LORD  BYRON  and  his  TIMES
Documents Biography Criticism

Memoir of John Murray
John Murray to Lord Byron, 6 September 1821

Vol. 1 Contents
Chapter I.
Chapter II.
Chapter III.
Chapter IV.
Chapter V.
Chapter VI.
Chapter VII.
Chapter VIII.
Chapter IX.
Chapter X.
Chapter XI.
Chapter XII.
Chapter XIII.
Chapter XIV.
Chapter XV.
Chapter XVI.
Chapter XVII.
Chapter XVIII.
Chapter XIX.
Vol. 2 Contents
Chap. XX.
Chap. XXI.
Chap. XXII.
Chap. XXIII.
Chap. XXIV.
Chap. XXV.
Chap. XXVI.
Chap. XXVII.
Chap. XXIX.
Chap. XXX.
Chap. XXXI.
Chap. XXXII.
Chap. XXXIV.
Chap. XXXV.
Chap. XXXVI.
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Produced by CATH
Cheltenham, September 6th, 1821.

I am much delighted by your Lordship’s kind letter of the 16th of August, which allows me to hope that your rage against me [because of mistakes of the printer] has abated. The same post brings me a letter from Town, in answer to my constant inquiries after the bust: “The busts of Lord B. are arrived; the ship is now under quarantine; I enclose an order for their delivery for you to sign;” so that I expect to find them on my return. It is curious that, after waiting for this bust for years, it should at length arrive in the same week with one of Sir Walter Scott* (a very fine cast), which Chantrey has obligingly presented to me.

Don’t be offended with Holmes;† you were of great essential service in putting him in the way to make a livelihood; but it is very long before, in his profession, he can gain one. If you wanted me to come out to you it would be very different. Neither be afraid of our Funds‡ breaking. When they go, there will be so many on the highway that a noble freebooter will have a bad chance. I bet sixpence they will last our time. I will send your thanks to James Smith,§ who will be much pleased.

Many persons besides you have at first supposed that I was the person of the same name connected with the Constitutional Association, but without consideration; for on what occasion have I identified myself with a party? My connexions are, I believe, even more numerous amongst the Whigs than the Tories. Indeed the Whigs have nearly driven away the Tories from my house; and Jeffrey said, “If you wish to meet the most respectable of the Whigs, you must be introduced to Mr. Murray’s room.”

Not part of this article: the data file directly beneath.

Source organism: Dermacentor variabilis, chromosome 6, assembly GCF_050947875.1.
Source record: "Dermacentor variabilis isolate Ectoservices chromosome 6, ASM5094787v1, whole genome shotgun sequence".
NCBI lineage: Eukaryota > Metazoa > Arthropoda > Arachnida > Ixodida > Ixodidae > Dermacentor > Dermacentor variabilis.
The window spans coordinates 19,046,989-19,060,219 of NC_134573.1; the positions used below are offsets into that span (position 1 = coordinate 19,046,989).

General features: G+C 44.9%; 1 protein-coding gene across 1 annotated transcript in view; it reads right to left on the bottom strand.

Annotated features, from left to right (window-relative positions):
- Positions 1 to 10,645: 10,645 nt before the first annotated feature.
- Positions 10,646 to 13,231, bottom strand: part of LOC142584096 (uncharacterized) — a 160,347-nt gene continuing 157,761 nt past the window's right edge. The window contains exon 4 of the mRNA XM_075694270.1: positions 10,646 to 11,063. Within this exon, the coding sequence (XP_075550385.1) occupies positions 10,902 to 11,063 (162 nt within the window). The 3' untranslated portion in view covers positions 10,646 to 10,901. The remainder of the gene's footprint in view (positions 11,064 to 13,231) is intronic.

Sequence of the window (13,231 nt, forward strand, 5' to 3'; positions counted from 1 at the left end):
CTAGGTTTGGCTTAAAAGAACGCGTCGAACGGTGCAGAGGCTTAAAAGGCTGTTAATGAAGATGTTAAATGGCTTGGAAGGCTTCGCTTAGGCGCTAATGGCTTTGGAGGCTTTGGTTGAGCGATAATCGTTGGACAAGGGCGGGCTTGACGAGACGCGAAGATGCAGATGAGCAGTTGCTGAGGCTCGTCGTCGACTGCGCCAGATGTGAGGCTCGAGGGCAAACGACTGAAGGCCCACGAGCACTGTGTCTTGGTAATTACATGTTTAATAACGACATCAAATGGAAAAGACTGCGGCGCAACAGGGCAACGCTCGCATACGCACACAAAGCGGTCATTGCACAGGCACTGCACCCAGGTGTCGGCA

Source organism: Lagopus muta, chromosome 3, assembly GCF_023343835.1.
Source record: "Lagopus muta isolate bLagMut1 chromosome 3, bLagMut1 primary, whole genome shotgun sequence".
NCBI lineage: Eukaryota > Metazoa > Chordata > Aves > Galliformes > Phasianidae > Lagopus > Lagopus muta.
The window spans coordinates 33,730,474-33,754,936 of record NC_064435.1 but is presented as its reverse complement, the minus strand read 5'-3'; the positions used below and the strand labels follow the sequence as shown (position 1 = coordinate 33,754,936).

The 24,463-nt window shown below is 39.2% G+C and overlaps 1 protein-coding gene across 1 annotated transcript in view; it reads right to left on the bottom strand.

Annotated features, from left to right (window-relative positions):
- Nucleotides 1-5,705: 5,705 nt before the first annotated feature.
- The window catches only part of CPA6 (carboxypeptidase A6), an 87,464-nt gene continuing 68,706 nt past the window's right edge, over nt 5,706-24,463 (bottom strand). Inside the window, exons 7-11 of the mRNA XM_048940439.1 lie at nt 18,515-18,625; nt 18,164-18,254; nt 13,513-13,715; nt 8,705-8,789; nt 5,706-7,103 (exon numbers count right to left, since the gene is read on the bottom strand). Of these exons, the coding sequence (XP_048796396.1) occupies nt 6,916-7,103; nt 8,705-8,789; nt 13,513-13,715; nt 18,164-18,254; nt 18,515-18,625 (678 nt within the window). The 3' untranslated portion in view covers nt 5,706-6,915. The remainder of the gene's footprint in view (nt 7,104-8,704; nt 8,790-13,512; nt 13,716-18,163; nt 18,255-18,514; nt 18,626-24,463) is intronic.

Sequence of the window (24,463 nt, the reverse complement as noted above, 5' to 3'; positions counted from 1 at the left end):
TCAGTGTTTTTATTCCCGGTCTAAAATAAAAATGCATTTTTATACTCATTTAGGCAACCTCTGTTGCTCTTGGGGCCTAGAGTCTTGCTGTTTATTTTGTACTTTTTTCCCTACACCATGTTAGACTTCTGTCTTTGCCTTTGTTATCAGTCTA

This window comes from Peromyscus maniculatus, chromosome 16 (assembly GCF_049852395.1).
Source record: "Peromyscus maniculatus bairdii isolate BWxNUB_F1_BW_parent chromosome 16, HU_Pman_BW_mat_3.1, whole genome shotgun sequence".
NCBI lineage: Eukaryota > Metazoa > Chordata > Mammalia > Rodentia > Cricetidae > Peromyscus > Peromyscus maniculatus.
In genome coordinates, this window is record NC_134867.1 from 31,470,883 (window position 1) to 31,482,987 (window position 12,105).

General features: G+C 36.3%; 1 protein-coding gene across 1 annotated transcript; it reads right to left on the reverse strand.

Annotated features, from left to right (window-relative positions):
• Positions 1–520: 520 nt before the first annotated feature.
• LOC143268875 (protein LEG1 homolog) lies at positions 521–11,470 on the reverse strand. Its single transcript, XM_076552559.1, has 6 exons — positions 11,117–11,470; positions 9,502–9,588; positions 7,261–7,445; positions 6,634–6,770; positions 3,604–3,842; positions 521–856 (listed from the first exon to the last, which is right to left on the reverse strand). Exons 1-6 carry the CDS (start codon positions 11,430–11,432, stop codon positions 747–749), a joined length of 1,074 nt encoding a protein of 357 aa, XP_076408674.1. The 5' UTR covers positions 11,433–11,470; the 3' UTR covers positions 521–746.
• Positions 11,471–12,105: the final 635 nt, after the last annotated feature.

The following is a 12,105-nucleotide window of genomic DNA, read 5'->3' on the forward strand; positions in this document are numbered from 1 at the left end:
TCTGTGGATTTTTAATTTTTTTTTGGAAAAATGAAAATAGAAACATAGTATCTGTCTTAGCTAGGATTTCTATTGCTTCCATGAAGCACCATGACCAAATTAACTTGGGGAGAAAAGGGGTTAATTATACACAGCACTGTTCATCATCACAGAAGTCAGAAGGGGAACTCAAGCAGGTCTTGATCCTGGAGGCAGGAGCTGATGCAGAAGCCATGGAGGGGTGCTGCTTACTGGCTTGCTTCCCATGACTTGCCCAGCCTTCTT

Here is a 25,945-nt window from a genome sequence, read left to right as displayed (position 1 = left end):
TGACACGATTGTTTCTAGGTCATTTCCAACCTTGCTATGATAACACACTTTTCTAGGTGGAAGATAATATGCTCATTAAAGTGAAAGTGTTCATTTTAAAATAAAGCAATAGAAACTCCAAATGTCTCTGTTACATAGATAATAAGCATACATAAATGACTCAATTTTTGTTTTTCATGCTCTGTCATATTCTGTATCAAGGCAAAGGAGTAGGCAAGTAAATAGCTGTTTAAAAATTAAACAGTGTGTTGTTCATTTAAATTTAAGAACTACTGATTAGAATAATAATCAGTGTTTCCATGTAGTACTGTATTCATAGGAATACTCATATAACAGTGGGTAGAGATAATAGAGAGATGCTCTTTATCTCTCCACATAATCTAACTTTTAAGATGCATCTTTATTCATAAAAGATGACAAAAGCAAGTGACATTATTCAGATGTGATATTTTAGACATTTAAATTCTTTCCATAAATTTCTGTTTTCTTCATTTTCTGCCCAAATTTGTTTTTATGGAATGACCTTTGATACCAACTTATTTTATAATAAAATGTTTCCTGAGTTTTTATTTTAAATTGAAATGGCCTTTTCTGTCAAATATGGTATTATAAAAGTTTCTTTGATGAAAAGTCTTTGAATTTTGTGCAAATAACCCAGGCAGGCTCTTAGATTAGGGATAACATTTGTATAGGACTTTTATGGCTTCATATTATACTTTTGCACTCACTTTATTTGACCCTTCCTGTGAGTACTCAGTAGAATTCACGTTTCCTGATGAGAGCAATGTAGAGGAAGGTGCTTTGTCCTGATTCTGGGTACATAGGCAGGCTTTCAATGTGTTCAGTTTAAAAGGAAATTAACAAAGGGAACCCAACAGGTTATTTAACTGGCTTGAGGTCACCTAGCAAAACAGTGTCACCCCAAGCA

You hint that I am a little ungrateful to you, I think;

* Scott had been made a baronet in April, 1820.

† The miniature-painter who had been summoned to Venice by Byron.

‡ About this time Lord Byron was—or constantly professed himself to be—in great anxiety concerning the Public Funds, in which some of the proceeds of the sale of Newstead were invested.

§ Joint author of the ‘Rejected Addresses.’

but, upon my soul, you will find my occasional apparent inattention arises from no causes but constitutional indolence, and now distraction from having so many correspondents and such incessant interruption to my writing to them. But in essentials I trust you can never find me wanting.

I forgot in my former letter to notice a hint in yours respecting an additional sum to Mr. Moore. The purchase which I have made of the ‘Memoirs’ is perfectly con amore. As a matter of mere business, if I placed the £2000 in the funds (supposing they did not break), in fourteen years (the least annuity value of the author’s life) it would become £4000. Moore should not show the ‘Memoirs’ to any one now, I think.

Gifford always mentions you with unabated regard, as do Scott, Rose, and many more. Heber (Richard) has succeeded in his long desired election for Oxford. The Jerseys have gone abroad to resuscitate. I have sent the ‘Blue Stockings’* to amuse Mr. G., and it shall be forwarded in proof on my return. If you had the local knowledge it would become an excellent work. Accept my very kindest compliments, and be assured that I always am, dearest Lord Byron,

Your Lordship’s faithful Servant,
John Murray.